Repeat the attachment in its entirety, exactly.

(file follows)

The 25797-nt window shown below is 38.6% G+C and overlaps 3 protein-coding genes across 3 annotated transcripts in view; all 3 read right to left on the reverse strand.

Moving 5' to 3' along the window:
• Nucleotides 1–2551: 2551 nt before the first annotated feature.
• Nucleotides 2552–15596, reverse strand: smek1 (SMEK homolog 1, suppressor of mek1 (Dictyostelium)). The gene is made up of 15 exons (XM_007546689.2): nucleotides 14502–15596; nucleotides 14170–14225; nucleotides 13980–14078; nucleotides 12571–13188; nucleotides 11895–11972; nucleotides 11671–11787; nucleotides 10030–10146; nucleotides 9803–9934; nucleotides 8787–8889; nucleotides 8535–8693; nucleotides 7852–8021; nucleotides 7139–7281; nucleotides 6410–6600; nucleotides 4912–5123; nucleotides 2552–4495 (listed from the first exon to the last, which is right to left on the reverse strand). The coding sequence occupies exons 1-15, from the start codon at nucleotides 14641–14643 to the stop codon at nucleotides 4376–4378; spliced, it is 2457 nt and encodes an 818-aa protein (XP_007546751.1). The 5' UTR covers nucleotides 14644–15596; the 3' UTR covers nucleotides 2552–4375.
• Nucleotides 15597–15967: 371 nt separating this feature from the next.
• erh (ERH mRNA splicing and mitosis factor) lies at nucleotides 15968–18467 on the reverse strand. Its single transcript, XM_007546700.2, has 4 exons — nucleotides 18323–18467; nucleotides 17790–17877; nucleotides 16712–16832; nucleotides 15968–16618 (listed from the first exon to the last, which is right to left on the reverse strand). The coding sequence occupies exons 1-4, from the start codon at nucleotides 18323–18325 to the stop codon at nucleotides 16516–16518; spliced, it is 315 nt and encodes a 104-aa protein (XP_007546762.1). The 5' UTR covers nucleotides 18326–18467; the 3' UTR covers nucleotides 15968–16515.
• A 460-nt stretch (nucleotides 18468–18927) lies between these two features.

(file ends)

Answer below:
The 25797-nt window shown below is 38.6% G+C and overlaps 3 protein-coding genes across 3 annotated transcripts in view; all 3 read right to left on the reverse strand.

Moving 5' to 3' along the window:
• Nucleotides 1–2551: 2551 nt before the first annotated feature.
• Nucleotides 2552–15596, reverse strand: smek1 (SMEK homolog 1, suppressor of mek1 (Dictyostelium)). The gene is made up of 15 exons (XM_007546689.2): nucleotides 14502–15596; nucleotides 14170–14225; nucleotides 13980–14078; nucleotides 12571–13188; nucleotides 11895–11972; nucleotides 11671–11787; nucleotides 10030–10146; nucleotides 9803–9934; nucleotides 8787–8889; nucleotides 8535–8693; nucleotides 7852–8021; nucleotides 7139–7281; nucleotides 6410–6600; nucleotides 4912–5123; nucleotides 2552–4495 (listed from the first exon to the last, which is right to left on the reverse strand). The coding sequence occupies exons 1-15, from the start codon at nucleotides 14641–14643 to the stop codon at nucleotides 4376–4378; spliced, it is 2457 nt and encodes an 818-aa protein (XP_007546751.1). The 5' UTR covers nucleotides 14644–15596; the 3' UTR covers nucleotides 2552–4375.
• Nucleotides 15597–15967: 371 nt separating this feature from the next.
• erh (ERH mRNA splicing and mitosis factor) lies at nucleotides 15968–18467 on the reverse strand. Its single transcript, XM_007546700.2, has 4 exons — nucleotides 18323–18467; nucleotides 17790–17877; nucleotides 16712–16832; nucleotides 15968–16618 (listed from the first exon to the last, which is right to left on the reverse strand). The coding sequence occupies exons 1-4, from the start codon at nucleotides 18323–18325 to the stop codon at nucleotides 16516–16518; spliced, it is 315 nt and encodes a 104-aa protein (XP_007546762.1). The 5' UTR covers nucleotides 18326–18467; the 3' UTR covers nucleotides 15968–16515.
• A 460-nt stretch (nucleotides 18468–18927) lies between these two features.